1887
Volume 147, Issue 1
  • ISSN 0019-0829
  • E-ISSN: 1783-1490
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Abstract

A small number of studies have been pubished which examine the native speaker teacher (NST) versus non-native speaker teacher (NNST) debate. However, almost all of them are concerned with teachers’ opinions, whereas this paper considers the question from the point of view of the student, a perspective largely ignored so far.

The data for this study were compiled from the completed questionnaires of 76 undergraduate university students who agreed to take part. Special attention was paid to two independent variables: (1) students’ specialisation and (2) whether the student had been taught by an NST. Them participants were asked if they preferred a native or non-native teacher/lecturer with regard to the following: language skills, grammar, vocabulary, pronunciation, learning strategies, culture and civilization, attitudes and assessment. Within these areas, students were asked about their preferences concerning primary, secondary and tertiary education.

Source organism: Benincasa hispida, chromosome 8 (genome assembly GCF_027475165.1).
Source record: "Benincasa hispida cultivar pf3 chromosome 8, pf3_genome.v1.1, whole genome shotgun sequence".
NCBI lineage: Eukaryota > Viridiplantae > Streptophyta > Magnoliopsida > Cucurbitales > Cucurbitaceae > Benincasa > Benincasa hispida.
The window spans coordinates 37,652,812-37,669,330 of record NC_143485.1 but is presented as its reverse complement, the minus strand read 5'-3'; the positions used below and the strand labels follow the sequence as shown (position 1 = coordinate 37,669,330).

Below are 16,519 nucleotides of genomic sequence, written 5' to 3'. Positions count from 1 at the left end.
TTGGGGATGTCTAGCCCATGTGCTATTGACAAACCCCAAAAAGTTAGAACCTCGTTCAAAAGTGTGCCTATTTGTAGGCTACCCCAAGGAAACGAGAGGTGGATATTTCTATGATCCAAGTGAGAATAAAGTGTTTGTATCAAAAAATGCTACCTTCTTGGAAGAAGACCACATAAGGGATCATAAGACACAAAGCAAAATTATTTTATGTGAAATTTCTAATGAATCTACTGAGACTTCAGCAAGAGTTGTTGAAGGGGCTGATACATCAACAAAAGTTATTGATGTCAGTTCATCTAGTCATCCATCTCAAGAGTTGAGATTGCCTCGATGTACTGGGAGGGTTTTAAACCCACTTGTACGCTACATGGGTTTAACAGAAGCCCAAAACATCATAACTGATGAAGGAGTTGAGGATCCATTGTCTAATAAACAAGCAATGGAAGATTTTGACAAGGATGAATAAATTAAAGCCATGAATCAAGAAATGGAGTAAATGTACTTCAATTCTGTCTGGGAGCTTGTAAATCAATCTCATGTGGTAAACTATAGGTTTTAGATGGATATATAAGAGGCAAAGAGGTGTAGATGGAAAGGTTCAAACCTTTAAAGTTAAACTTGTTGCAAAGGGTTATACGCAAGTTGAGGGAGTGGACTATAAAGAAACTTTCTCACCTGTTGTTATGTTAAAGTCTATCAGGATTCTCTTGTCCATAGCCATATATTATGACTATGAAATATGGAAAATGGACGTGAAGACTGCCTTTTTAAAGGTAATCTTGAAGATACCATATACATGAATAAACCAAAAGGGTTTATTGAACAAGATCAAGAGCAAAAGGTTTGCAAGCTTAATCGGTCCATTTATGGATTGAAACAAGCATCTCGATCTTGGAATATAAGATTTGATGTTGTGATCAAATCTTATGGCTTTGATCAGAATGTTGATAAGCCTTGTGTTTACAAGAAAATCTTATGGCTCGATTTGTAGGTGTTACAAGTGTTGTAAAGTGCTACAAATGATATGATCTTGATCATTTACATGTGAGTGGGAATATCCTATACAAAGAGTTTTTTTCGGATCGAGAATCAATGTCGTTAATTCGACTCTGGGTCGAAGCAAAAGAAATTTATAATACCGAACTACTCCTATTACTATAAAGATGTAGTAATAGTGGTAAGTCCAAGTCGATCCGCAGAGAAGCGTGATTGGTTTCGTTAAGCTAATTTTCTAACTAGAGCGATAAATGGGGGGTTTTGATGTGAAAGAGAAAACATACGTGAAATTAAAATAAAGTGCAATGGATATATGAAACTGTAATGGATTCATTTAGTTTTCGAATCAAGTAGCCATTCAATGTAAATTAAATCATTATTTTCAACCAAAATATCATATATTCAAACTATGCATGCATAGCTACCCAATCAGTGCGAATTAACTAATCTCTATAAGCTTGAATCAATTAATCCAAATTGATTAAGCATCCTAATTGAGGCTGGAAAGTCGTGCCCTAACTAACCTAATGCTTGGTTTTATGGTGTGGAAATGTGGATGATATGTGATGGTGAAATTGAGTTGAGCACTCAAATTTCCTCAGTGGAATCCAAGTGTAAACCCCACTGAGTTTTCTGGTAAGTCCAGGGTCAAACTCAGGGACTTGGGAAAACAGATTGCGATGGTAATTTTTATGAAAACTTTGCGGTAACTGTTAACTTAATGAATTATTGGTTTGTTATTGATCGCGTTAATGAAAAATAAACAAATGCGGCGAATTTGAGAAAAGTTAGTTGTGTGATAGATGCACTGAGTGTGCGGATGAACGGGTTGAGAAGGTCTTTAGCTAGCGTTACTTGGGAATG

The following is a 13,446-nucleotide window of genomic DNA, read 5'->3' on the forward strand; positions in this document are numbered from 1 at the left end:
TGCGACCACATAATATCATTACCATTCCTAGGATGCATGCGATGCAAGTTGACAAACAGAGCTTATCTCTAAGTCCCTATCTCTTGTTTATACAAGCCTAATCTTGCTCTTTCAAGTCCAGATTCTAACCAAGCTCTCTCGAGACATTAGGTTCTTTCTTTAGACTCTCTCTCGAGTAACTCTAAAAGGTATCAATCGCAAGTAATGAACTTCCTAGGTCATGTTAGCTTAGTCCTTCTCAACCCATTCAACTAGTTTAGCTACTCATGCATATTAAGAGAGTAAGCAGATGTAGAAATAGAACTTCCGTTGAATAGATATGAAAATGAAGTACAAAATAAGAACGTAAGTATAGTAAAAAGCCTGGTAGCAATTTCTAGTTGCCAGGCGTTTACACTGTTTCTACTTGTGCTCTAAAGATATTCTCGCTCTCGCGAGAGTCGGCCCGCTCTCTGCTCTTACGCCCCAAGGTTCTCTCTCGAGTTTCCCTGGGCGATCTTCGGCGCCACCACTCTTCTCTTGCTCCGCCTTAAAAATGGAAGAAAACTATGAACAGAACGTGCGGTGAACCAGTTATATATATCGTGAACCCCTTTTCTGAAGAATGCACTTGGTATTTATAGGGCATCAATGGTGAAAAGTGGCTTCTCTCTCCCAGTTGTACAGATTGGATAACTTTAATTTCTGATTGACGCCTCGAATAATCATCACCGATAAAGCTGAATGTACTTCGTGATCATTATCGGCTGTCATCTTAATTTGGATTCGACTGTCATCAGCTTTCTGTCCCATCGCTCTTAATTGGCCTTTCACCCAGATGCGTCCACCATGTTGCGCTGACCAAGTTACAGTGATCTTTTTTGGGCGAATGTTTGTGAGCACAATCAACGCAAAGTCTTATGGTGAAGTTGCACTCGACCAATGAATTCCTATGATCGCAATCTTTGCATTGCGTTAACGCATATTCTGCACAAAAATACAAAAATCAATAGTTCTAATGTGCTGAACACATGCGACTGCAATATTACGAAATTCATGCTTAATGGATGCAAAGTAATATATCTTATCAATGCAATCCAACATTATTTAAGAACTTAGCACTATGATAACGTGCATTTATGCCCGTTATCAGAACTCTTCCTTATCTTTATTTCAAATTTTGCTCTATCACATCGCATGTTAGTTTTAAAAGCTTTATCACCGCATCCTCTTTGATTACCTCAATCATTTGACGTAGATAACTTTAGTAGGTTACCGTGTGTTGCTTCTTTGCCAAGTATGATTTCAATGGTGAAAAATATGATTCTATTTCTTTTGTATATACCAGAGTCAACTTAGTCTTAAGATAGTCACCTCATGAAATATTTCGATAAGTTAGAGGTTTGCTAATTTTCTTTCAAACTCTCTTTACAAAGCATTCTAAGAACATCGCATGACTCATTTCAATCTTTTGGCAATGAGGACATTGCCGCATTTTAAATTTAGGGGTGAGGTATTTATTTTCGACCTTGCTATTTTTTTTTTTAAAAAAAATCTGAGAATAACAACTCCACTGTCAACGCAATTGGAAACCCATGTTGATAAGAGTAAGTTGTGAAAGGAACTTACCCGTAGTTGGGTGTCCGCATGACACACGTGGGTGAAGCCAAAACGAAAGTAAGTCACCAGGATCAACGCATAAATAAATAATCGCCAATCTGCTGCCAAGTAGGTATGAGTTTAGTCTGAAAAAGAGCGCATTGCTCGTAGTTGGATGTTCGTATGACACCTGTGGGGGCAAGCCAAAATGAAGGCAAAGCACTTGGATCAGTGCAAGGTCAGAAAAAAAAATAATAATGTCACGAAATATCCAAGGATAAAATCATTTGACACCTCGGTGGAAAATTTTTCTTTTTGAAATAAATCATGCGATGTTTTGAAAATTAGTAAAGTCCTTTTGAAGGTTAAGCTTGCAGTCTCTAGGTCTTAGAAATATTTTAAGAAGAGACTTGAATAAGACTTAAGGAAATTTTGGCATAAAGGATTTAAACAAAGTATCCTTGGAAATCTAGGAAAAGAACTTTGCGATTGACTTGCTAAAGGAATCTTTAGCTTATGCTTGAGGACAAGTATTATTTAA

The results showed a clear preference for the NST, although the most voted option was that of the team-teaching approach (an NST and an NNST working together). Nevertheless, the independent variables (specialisation and previous learning experience of an NST) did not exert a significant effect. The results seem to suggest the need for further discussion of the issues surrounding the NST/NNST debate.

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2004-01-01
2019-12-08
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